The Arched Hang (do this daily!) | Precision Movement

The Arched Hang (do this daily!)

Improve Overhead Shoulder Mobility, Thoracic Kyphosis and Scap Strength

By Coach E

If you’re looking to crack your thoracic spine, this is one of my favourite techniques alongside bench extensions (like extensions over a foam roller, but over a harder/more square edge).

I do prefer this technique though because it’s active and the crack occurs because of muscular activation, not gravity.

Anytime I can get a result actively vs. passively, I prefer it because this provides neuromuscular benefits, not just joint manipulation.

That’s why I love the Arched Hang, because in addition to cracking your t-spine, you also get these benefits:

  • Activation/strengthening of thoracic extensors and scapular retractors
  • Development of scapular control
  • Stretching of the abdominals and hip flexors
  • Grip strength and joint decompression (hanging always does this)

When you first start this technique, warmup by doing some passive hangs, then do some active hangs, and if you’re more advanced add some hanging scap circles and brachiating.

I always like to take a couple of deep 360° breaths when doing hangs to increase the stretch via ribcage expansion, so practice this too.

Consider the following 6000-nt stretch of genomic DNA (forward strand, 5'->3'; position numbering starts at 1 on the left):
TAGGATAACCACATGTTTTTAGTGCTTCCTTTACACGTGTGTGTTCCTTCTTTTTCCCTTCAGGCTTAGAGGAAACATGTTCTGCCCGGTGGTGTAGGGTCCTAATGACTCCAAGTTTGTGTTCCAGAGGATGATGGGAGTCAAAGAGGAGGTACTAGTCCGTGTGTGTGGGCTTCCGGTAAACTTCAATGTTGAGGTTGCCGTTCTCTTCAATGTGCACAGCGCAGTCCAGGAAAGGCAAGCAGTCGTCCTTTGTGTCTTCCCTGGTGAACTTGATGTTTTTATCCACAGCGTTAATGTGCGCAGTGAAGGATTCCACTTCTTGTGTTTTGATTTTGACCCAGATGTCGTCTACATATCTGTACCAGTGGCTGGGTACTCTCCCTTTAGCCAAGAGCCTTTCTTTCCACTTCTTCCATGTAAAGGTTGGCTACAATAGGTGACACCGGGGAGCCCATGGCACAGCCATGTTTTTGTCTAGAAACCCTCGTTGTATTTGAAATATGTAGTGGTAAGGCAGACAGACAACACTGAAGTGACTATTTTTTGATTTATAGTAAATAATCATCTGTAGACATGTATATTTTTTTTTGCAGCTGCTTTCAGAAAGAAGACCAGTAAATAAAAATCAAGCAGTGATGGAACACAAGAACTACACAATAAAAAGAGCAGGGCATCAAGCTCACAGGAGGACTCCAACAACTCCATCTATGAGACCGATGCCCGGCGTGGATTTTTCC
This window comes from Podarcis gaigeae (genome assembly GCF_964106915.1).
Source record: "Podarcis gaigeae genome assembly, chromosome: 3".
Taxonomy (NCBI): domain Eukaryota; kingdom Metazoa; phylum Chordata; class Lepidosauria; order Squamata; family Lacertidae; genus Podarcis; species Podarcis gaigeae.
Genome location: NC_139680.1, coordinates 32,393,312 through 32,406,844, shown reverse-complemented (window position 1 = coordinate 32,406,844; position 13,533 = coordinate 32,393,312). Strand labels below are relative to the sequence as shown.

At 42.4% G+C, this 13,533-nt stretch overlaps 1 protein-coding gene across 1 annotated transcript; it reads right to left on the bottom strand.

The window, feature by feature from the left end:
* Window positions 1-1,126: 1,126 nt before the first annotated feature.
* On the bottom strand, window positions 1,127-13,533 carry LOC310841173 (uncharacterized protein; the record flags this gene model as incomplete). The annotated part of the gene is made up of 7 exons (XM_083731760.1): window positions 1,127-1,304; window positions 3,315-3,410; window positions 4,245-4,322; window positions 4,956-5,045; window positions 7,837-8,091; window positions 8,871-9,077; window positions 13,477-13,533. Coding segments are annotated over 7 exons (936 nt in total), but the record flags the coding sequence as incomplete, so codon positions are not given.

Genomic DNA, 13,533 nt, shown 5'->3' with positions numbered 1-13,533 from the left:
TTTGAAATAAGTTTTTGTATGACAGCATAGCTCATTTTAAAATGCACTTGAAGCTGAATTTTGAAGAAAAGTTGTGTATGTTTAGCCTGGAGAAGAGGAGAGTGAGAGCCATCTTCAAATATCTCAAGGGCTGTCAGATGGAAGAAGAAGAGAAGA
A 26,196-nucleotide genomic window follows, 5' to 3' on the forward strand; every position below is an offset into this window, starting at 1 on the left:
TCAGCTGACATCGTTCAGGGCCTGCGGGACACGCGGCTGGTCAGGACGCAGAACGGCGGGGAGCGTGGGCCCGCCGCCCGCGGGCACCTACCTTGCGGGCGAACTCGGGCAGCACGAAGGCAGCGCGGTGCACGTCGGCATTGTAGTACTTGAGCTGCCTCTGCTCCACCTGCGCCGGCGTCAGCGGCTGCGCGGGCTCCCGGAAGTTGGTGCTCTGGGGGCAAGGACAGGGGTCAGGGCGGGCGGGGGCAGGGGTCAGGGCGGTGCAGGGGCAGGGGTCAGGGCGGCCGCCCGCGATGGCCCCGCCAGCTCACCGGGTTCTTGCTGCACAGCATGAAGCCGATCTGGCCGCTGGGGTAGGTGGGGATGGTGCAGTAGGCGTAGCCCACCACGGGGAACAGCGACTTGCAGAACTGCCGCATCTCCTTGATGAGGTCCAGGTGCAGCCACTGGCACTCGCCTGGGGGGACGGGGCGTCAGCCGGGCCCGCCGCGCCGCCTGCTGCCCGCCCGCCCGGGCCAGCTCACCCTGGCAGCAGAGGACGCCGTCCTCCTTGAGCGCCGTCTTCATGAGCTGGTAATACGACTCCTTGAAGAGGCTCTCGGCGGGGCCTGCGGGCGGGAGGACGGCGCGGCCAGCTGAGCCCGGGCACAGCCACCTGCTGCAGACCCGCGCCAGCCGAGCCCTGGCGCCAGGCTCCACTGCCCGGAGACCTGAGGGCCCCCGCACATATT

Then you’ll be ready to get into the technique and do a couple of reps getting into and out of the position smoothly and slowly, before going for longer holds.

When you do this technique, think of maintaining good alignment and creating a smooth arch in your spine from head to tail.

Remember to take deep 360° breaths when you’re holding the position for maximum effect. Hold anywhere from 5-30 sec – whatever you’re capable of.

A good little workout is to do holds every minute on the minute for a set # of minutes i.e. 5 minutes. If you do this, at first your holds will be longer and they’ll decrease with every rep you do.

And always enter and exit the technique smoothly as opposed to trying to hold as long as possible then crumpling to the floor because your grip or something else fails you.

About the Author

Eric is the founder of Precision Movement and has a degree in Kinesiology from the University of Waterloo. He's been a coach since 2005 and spent his early career training combat athletes including multiple UFC fighters and professional boxers. He now dedicates himself to helping active people eliminate pain and improve mobility. He lives in Toronto (Go Leafs Go!) with his wife and two kids and drinks black coffee at work and IPAs at play. Click here to learn more about Eric.